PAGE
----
1. An Organic Bird: When it comes to buying the holiday turkey, we recommend buying an organic bird. Look for labels saying, “USDA certified organic” or “No Antibiotics Administered” with a “USDA Process Verified” seal. e2 Business Liberty Heights Fresh offers some great options.

2. Local Sides: Swing by the Winter Farmers Market this Saturday from 10 a.m. to 2 p.m. at the Rio Grande Depot to pick up local greens, squash, root vegetables, etc. Also, think about minimizing your use of meat in recipes — vegetarian dishes have a lower carbon footprint. For recipe suggestions, visit our Green Thanksgiving Pinterest board.

3. Durable Tableware: We understand the temptation, but please resist the urge to purchase single-use table settings. After their one use, they go right to the landfill where they take years to degrade (if they ever!) If you’re hosting, ask your guests to pitch in to help wash dishes. If you’re headed to a celebration away from your home, pack up some silverware, plates, and cups (or a water bottle) and bring them along. The extra ten seconds it takes to pack up your own dishes saves landfill space and energy.

4. Creative Leftovers: Thanksgiving dinner is wonderful, but we all know that there is plenty of food left over after the big meal. If you’re planning to take some leftovers home with you, bring along a few empty glass food containers from home, which will eliminate the need for disposable containers. You can also minimize food waste by turning your turkey, potatoes, stuffing, and other foodstuff into innovative leftover recipes. Dispose of spoiled fruits and vegetables food in a compost bin.

5. Compost and Recycle: For those hosting Thanksgiving meals, be sure to clearly mark bins for recycling and composting. This will eliminate the build-up of trash in your home and will keep unnecessary waste out of the landfill.

For more information, visit these websites:

Le Croissant: Caterers with a Green Mission

Businesses around Salt Lake City are “greening” their operations with the help of our e2 programLe Croissant Catering is one of those success stories we just had to share!

LeCroissantCatering

From purchasing renewable energy through the Blue Sky program, to retrofitting their workspace with high-efficiency lighting, and now exploring options for a more efficient heating and cooling system, Le Croissant has worked diligently to reduce their environmental impact. Of all the changes that this company has made, perhaps the most notable is the sustainability efforts to green their waste stream. Previously, items like food waste, disposable utensils, and basic trash materials were put into an overflowing dumpster and everything was sent to the landfill.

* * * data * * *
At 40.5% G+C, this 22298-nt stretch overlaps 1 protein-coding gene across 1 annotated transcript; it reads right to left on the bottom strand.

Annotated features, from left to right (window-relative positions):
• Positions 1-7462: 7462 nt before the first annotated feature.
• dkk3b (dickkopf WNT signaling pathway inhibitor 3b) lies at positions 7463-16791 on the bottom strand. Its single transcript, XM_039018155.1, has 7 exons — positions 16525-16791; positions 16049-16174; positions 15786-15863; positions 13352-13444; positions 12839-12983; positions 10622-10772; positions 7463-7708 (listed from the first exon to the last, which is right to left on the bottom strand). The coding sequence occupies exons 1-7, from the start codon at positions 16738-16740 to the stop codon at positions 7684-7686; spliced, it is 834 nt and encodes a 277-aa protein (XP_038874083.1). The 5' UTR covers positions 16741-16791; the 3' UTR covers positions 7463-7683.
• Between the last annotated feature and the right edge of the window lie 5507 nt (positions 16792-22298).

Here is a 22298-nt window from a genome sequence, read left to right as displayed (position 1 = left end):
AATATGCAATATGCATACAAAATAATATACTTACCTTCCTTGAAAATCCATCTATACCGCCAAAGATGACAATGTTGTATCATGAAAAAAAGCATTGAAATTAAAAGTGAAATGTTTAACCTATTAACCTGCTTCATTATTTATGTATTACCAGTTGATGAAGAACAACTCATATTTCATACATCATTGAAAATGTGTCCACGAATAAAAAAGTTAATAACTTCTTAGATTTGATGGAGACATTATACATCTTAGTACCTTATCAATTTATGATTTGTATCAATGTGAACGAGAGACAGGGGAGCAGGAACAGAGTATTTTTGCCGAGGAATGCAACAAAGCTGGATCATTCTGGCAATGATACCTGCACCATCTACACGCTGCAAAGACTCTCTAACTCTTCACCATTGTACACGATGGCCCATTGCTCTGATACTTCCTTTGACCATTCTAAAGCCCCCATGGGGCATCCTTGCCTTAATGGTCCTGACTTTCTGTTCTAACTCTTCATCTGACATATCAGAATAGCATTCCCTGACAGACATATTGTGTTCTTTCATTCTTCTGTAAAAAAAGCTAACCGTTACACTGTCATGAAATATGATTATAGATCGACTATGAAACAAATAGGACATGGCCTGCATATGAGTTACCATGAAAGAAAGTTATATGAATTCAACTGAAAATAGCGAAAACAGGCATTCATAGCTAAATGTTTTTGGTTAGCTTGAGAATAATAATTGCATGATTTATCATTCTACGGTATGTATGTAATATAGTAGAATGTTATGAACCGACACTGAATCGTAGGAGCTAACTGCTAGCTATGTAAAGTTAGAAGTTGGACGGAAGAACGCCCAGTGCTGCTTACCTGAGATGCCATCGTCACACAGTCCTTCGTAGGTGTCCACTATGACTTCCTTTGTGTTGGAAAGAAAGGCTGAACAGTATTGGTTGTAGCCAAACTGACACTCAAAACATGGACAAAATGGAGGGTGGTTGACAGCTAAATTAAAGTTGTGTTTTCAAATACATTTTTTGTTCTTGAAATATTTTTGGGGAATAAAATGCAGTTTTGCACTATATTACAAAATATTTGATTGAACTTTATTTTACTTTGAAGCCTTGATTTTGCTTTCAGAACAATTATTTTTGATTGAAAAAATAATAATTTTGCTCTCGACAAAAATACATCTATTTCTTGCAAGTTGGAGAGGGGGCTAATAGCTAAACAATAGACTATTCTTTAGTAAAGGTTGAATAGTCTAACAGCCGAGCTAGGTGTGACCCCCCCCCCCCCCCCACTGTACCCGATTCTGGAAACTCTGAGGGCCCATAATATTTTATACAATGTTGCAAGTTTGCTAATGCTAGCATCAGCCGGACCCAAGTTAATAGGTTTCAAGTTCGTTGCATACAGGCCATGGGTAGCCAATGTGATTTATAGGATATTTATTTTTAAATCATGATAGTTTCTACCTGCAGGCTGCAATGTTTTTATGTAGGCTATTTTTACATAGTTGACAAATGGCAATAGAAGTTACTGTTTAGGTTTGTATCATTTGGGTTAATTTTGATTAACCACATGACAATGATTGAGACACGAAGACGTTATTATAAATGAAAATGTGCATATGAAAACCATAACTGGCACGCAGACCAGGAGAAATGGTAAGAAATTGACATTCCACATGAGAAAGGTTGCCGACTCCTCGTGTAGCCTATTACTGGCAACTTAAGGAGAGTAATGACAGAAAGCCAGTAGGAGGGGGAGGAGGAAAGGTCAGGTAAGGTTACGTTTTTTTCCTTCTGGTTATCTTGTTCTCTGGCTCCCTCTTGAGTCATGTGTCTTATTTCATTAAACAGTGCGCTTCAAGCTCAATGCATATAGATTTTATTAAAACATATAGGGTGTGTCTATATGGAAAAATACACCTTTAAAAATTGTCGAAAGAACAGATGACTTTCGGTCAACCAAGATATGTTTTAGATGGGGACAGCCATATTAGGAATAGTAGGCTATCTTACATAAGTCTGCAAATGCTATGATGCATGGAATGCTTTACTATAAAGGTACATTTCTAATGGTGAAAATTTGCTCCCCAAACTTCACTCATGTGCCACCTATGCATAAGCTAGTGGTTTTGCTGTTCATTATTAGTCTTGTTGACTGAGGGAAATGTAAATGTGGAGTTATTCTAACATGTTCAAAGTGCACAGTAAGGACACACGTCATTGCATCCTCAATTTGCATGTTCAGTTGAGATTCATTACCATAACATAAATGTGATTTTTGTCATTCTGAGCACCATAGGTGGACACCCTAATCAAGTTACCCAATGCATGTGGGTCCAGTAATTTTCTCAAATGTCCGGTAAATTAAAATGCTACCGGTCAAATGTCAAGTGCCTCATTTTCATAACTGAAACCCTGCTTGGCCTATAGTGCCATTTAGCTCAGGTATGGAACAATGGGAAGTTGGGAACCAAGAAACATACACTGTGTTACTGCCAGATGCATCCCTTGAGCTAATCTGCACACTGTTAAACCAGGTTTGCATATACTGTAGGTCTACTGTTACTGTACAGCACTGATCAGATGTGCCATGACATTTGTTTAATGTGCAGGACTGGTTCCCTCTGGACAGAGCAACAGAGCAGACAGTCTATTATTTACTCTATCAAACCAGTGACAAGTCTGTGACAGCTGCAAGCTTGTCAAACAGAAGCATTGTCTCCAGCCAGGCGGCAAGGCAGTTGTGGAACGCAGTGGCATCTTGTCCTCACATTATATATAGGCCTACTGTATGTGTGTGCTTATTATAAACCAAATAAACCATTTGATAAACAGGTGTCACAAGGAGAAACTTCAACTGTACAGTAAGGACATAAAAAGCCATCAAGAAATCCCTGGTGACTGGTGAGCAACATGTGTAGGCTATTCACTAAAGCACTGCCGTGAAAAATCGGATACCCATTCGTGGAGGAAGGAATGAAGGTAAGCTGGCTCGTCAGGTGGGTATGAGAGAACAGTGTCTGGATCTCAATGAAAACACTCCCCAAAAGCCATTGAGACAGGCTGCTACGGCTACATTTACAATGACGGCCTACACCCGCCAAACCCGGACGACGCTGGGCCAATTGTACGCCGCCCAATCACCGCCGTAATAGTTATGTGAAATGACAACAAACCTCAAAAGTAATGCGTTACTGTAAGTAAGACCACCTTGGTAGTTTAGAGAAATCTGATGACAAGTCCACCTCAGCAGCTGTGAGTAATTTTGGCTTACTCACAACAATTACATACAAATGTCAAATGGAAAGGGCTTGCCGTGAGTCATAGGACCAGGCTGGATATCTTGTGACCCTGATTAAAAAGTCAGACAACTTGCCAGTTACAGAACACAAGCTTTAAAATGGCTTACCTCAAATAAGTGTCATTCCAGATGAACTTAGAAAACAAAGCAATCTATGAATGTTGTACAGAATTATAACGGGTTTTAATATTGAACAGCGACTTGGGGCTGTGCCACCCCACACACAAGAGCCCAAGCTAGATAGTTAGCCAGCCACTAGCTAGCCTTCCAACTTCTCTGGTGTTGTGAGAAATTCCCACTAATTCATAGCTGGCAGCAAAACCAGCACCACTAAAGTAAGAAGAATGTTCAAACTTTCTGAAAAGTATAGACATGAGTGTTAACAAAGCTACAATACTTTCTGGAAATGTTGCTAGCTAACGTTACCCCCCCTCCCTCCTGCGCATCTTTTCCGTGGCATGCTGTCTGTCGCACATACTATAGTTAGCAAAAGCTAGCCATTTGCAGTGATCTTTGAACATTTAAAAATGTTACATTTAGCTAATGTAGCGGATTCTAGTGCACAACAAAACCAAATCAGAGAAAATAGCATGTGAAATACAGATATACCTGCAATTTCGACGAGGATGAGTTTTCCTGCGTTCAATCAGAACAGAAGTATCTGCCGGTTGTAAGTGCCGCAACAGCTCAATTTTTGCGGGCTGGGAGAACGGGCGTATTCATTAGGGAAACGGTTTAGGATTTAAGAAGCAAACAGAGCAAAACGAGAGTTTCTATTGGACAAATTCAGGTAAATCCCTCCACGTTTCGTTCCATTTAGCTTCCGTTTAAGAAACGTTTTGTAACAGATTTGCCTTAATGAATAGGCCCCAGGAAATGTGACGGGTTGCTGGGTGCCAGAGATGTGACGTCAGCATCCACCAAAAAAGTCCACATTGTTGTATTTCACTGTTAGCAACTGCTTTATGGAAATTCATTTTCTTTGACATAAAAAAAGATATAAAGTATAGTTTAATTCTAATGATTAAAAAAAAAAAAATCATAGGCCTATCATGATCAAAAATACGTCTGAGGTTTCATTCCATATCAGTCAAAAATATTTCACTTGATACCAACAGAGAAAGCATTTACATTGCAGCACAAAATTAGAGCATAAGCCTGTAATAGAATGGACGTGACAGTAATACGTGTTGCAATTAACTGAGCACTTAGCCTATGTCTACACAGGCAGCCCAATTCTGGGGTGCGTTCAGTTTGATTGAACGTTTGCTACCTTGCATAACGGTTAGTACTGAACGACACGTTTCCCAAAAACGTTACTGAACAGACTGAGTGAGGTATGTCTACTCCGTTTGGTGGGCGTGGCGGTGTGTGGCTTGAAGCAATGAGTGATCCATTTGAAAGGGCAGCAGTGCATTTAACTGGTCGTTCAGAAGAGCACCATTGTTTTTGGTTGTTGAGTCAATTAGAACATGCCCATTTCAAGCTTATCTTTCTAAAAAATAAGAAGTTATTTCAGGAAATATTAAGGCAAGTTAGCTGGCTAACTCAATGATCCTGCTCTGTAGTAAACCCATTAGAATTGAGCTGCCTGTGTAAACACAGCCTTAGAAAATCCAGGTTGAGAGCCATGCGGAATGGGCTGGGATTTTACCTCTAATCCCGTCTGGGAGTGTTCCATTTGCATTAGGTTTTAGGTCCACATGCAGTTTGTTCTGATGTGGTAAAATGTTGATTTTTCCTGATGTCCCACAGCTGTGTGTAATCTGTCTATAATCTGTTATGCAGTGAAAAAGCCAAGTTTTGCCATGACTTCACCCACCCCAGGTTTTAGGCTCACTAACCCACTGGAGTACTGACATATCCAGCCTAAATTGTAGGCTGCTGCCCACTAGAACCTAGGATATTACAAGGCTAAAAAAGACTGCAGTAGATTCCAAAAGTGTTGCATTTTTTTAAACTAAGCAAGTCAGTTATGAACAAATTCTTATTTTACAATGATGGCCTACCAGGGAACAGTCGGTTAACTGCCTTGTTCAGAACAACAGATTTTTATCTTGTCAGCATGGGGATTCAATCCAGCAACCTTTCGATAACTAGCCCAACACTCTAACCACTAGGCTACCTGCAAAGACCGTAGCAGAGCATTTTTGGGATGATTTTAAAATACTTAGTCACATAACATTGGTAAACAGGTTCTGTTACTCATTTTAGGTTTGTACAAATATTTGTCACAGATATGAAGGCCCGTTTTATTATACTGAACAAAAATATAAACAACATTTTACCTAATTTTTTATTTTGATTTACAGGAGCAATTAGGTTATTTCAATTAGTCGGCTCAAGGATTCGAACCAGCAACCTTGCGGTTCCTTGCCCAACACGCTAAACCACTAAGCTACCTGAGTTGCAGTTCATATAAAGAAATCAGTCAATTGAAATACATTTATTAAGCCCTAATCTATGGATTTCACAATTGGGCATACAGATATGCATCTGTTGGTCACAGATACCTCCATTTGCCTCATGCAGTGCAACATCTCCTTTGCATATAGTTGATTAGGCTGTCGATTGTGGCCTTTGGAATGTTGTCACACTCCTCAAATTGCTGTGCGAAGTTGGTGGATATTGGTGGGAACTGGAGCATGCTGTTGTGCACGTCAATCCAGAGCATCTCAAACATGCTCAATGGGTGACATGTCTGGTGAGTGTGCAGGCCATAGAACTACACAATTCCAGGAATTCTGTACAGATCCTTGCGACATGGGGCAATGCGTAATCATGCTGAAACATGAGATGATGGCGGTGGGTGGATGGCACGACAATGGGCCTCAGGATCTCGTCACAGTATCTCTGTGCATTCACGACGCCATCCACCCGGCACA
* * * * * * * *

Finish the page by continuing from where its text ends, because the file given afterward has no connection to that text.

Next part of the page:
Through consultation with Momentum Recycling, another e2 business member, Le Croissant’s now saves 90% of waste from the landfill. They do this with separate containers for mixed stream recycling, green waste, glass, & landfill. This not only allows for Le Croissant to maximize the amount of material that gets recycled, but director Chris Sanchez says that it has made the waste pick-up area of the business much cleaner.

Avoid the landfill
Of course, such a dramatic transformation of their waste stream required that the employees be educated about what can be recycled, and how to ensure that the correct material finds its way into the proper receptacles. Le Croissant accomplished this by placing clearly marked signs on various containers throughout the kitchen and office spaces so that each employee can see what goes in each container.

Changes were made in the kitchen, too. Employees have access to a large container within arm’s reach where they can put food scraps that will be transferred to the green waste containers. Sanchez says that the employees have fully embraced this new model, and appreciate that the company has made recycling a business priority.

Temporary Food Waste Bin

However, as a catering business, much of their work takes place off-site, away from their array of recycling containers. They continue their efforts off-site by using their own re-usable plates and utensils whenever possible to minimize the production of waste. When this is not an option, Le Croissant features biodegradable materials made from bamboo and corn starch.

Le Croissant also works with local farmers to provide local ingredients in their food, and they make a conscientious effort to partner with other organizations that prioritize sustainability practices.

All of these efforts have proven not only important to the staff of Le Croissant, but to their clients as well. Sanchez says that many of their new clients have approached them not only for their excellent services as a catering company, but because of their strong sustainability commitment. Likewise, many of their previous clients have maintained their loyalty to the company based on these efforts.

LeCroissantTeam

We’d like to thank Le Croissant for their bold and diligent contribution to sustainability practices and for paving the way for a greener Salt Lake City.